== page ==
April 4, 2019, Chicago – Every month, passersby at the corner of Belmont and Milwaukee in Chicago can observe a stirring sight: a group of Catholic women and men, vowed religious and lay people, standing on the corner with signs bearing witness to the dignity of immigrants and calling for a just immigration policy.
Many of the participants are members of Sisters and Brothers of Immigrants (SBI), a nonprofit Catholic organization that advocates for immigrants in the United States. SBI members, along with other advocates gather for this public witness for an hour before the organization’s monthly meeting.
The monthly demonstration “is to raise awareness about immigration and immigrants,” explained Sister JoAnn Fleischaker, OP, a member of SBI. “The mission is to have a collective voice seeking justice for immigrants. We respond to the Gospel mandate to uphold the dignity of each person.”
Sister JoAnn is among many Adrian Dominican Sisters from the Dominican Midwest Mission Chapter, based in Chicago, who participate in the public witness and in various other events to call for a just and compassionate immigration policy.
“We support anything that has to do with immigration,” Sister JoAnn said. Several Sisters and lay people gather at 7:15 a.m. every Friday outside of a detention facility in Broadview, north of Chicago, to pray the rosary and offer assurance and presence to immigrants who are being deported from there. The group is often joined by visiting college students who come to Chicago from other parts of the country.
Sister JoAnn and several other Adrian Dominican Sisters have also been involved in one-on-one English as a Second Language tutoring of immigrants at Aquinas Literacy Center in Chicago, one of seven literacy centers sponsored by the Adrian Dominican Sisters. The literacy centers typically offer tutoring to adult learners who are native English speakers, as well as to those for whom English is a second language.
Sister JoAnn moved to Chicago about four years ago, after ministering at Las Casas, a Dominican ministry based in Oklahoma that seeks justice in the lives of Native Americans. Two years before her move, she transferred to the Dominican Midwest Mission Chapter and learned about the Chapter’s immigration initiative.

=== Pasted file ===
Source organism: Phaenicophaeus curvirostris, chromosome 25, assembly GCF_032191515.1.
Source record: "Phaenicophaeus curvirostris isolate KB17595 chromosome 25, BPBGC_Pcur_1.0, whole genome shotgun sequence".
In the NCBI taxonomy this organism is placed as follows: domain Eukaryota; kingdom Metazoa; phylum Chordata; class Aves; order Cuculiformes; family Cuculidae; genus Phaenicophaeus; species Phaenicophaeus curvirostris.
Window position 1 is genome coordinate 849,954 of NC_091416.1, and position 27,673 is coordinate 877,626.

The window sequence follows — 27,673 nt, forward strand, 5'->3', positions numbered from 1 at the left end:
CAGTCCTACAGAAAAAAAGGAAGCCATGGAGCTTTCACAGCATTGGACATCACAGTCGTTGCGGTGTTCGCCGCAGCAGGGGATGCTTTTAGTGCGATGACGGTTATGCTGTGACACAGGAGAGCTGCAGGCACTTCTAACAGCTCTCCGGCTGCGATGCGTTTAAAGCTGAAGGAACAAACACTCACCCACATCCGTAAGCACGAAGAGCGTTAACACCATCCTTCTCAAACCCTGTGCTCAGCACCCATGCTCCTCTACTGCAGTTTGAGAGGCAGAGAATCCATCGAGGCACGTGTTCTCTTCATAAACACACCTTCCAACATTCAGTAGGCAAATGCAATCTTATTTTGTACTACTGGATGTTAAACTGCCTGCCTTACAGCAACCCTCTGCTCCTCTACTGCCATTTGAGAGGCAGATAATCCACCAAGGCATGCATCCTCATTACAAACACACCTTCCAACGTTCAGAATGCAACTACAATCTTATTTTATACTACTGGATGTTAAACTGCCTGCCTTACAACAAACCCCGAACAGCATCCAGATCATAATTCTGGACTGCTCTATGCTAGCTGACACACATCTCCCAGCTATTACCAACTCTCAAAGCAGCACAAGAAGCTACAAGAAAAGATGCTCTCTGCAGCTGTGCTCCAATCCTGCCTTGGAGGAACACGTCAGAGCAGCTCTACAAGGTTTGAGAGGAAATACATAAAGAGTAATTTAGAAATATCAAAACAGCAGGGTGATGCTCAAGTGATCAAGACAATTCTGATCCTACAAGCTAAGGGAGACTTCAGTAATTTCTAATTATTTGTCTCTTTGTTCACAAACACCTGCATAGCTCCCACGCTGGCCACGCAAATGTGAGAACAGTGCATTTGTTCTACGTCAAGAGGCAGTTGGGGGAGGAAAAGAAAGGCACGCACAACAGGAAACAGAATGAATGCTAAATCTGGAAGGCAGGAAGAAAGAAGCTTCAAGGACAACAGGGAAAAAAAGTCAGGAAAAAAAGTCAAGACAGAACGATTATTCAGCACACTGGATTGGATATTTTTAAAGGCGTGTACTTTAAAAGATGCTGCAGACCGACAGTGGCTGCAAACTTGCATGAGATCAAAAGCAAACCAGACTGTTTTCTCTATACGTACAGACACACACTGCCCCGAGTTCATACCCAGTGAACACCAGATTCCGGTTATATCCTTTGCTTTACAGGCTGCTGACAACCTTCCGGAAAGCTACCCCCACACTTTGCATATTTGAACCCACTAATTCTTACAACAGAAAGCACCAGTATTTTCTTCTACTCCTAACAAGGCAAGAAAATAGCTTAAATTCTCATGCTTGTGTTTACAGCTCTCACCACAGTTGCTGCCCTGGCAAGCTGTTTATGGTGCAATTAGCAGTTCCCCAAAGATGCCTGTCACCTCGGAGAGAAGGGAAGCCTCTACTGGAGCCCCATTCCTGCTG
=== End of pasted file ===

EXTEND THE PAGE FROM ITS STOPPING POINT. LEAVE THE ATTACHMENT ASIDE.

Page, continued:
As an activist for immigrants and compassionate immigration reform, Sister JoAnn said her biggest challenge is “listening to the news about what’s happening at the border,” and particularly the government’s response to immigration. “The reform of our immigration policy just does not get to the table,” she said. “It needs compassionate and comprehensive immigration reform, and it just is not coming. This gets discouraging, but you try to educate and build up awareness so people will call their legislators” on behalf of immigrants.
Sister JoAnn is encouraged by her personal encounters with Dreamers – young adult immigrants who came to the United States as children with undocumented parents – as well as with people facing deportation and dedicated immigration advocates. “The people pushing for [immigration reform] are great people, and that’s encouraging – but when you listen to the news, that’s the part that hurts your heart,” she said. “But we keep on keeping on.”
Feature photo (top): From left, Sisters Cathy Fedewa, CSFN, Jean Keeley, OP, and Benita Coffey, OSB, give public witness in Chicago on behalf of immigrants.
June 8, 2016, Niles, Illinois – Sister Sally Ormsby, OP, was recognized for her service and the contributions she has made to Notre Dame College Prep, an all-boys high school founded by the Holy Cross Brothers, where she has served as a religion teacher for nine years.
Sister Sally received the Rev. James d’Autremont, CSC, Award during the school’s graduation ceremonies. Named after the first principal of Notre Dame, the award is given annually to a faculty or staff member who “best exemplifies Father D’Autremont’s qualities of wisdom, strength, gentleness, and selfless service, a model for the Dons [students] of Notre Dame.”
“All of this was a big, big surprise to me,” Sister Sally said in an interview. “I had no idea.” Upon receiving the award, she said, she expressed her deep gratitude to the faculty and staff, who had nominated her among other peers and ultimately chosen her for the award.
Sister Sally also received acclaim from another source – the members of the Class of 2016. “The seniors write about who their favorite teacher is and who they learn the most from,” she explained. “I was privileged to be named their favorite teacher.”
Sister Sally has been teaching morality and Catholic Social Teaching to the juniors. “The first thing I try to teach them is that morality is a life skill, and that everybody should try to give help to other people in any way they can,” she said. “We all have that responsibility as adults.”
A 2016 Golden Jubilarian – celebrating 50 years as an Adrian Dominican Sister – Sister Sally also received recognition from her community. Attending Notre Dame’s graduation ceremony to celebrate with her were Sister Kathleen Klingen, OP, her Chapter Prioress, and Sisters Kathleen Waters, Mary Rita McSweeney, and Cyrilla Zarek.
Before beginning her ministry at Notre Dame, Sister Sally served for 19 years at Regina Dominican High School, an all-girls college preparatory school sponsored by the Adrian Dominican Congregation and located in Wilmette, Illinois, north of Chicago. For the first 12 years, she served as Assistant Dean of Students and for the remaining seven was the Dean of Students.
Feature photo: Sister Sally Ormsby, OP, accepts the Rev. James d'Autremond, CSC Award during graduation ceremonies at Notre Dame College Prep. Photo courtesy of Notre Dame College Prep.